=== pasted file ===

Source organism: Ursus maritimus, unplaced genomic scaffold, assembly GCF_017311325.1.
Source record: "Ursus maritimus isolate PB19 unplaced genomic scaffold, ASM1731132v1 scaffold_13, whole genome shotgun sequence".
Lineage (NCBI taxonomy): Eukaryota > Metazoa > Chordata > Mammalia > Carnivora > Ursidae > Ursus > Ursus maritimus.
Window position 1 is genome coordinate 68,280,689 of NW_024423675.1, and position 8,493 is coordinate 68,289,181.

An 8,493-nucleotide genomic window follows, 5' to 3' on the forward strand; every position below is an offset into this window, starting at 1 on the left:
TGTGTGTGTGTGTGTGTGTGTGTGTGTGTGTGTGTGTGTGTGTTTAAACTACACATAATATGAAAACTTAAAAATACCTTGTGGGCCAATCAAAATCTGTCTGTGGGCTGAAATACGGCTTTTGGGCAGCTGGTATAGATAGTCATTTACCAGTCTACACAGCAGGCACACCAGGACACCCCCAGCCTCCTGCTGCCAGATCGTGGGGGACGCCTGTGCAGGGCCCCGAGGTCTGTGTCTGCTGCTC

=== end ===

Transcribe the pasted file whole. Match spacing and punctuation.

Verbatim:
Source organism: Ursus maritimus, unplaced genomic scaffold, assembly GCF_017311325.1.
Source record: "Ursus maritimus isolate PB19 unplaced genomic scaffold, ASM1731132v1 scaffold_13, whole genome shotgun sequence".
Lineage (NCBI taxonomy): Eukaryota > Metazoa > Chordata > Mammalia > Carnivora > Ursidae > Ursus > Ursus maritimus.
Window position 1 is genome coordinate 68,280,689 of NW_024423675.1, and position 8,493 is coordinate 68,289,181.

An 8,493-nucleotide genomic window follows, 5' to 3' on the forward strand; every position below is an offset into this window, starting at 1 on the left:
TGTGTGTGTGTGTGTGTGTGTGTGTGTGTGTGTGTGTGTGTGTTTAAACTACACATAATATGAAAACTTAAAAATACCTTGTGGGCCAATCAAAATCTGTCTGTGGGCTGAAATACGGCTTTTGGGCAGCTGGTATAGATAGTCATTTACCAGTCTACACAGCAGGCACACCAGGACACCCCCAGCCTCCTGCTGCCAGATCGTGGGGGACGCCTGTGCAGGGCCCCGAGGTCTGTGTCTGCTGCTC